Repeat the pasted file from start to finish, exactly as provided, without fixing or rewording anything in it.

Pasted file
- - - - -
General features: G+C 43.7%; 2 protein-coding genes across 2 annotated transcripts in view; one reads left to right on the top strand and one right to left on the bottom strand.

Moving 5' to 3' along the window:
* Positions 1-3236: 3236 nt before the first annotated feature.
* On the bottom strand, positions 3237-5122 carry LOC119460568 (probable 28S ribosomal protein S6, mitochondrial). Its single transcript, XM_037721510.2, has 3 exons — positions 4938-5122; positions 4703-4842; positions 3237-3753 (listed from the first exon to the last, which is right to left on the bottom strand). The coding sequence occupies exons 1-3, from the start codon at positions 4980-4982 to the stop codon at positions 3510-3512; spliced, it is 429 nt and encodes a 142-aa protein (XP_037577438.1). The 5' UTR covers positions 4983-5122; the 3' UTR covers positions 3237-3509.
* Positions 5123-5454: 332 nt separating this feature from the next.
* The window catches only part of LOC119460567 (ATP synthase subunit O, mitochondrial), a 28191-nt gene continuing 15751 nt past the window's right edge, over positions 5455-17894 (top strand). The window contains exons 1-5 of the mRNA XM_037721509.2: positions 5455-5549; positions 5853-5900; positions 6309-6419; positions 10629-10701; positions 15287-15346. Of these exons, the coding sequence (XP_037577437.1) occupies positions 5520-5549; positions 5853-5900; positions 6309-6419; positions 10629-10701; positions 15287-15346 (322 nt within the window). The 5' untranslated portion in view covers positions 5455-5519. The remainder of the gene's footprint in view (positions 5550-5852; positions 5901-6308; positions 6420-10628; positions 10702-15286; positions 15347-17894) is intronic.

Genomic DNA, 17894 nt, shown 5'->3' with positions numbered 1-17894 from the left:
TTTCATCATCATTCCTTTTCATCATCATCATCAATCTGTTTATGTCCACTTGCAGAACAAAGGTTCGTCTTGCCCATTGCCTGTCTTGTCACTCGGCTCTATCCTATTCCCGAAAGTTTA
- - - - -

General features: G+C 43.7%; 2 protein-coding genes across 2 annotated transcripts in view; one reads left to right on the top strand and one right to left on the bottom strand.

Moving 5' to 3' along the window:
* Positions 1-3236: 3236 nt before the first annotated feature.
* On the bottom strand, positions 3237-5122 carry LOC119460568 (probable 28S ribosomal protein S6, mitochondrial). Its single transcript, XM_037721510.2, has 3 exons — positions 4938-5122; positions 4703-4842; positions 3237-3753 (listed from the first exon to the last, which is right to left on the bottom strand). The coding sequence occupies exons 1-3, from the start codon at positions 4980-4982 to the stop codon at positions 3510-3512; spliced, it is 429 nt and encodes a 142-aa protein (XP_037577438.1). The 5' UTR covers positions 4983-5122; the 3' UTR covers positions 3237-3509.
* Positions 5123-5454: 332 nt separating this feature from the next.
* The window catches only part of LOC119460567 (ATP synthase subunit O, mitochondrial), a 28191-nt gene continuing 15751 nt past the window's right edge, over positions 5455-17894 (top strand). The window contains exons 1-5 of the mRNA XM_037721509.2: positions 5455-5549; positions 5853-5900; positions 6309-6419; positions 10629-10701; positions 15287-15346. Of these exons, the coding sequence (XP_037577437.1) occupies positions 5520-5549; positions 5853-5900; positions 6309-6419; positions 10629-10701; positions 15287-15346 (322 nt within the window). The 5' untranslated portion in view covers positions 5455-5519. The remainder of the gene's footprint in view (positions 5550-5852; positions 5901-6308; positions 6420-10628; positions 10702-15286; positions 15347-17894) is intronic.

Genomic DNA, 17894 nt, shown 5'->3' with positions numbered 1-17894 from the left:
TTTCATCATCATTCCTTTTCATCATCATCATCAATCTGTTTATGTCCACTTGCAGAACAAAGGTTCGTCTTGCCCATTGCCTGTCTTGTCACTCGGCTCTATCCTATTCCCGAAAGTTTA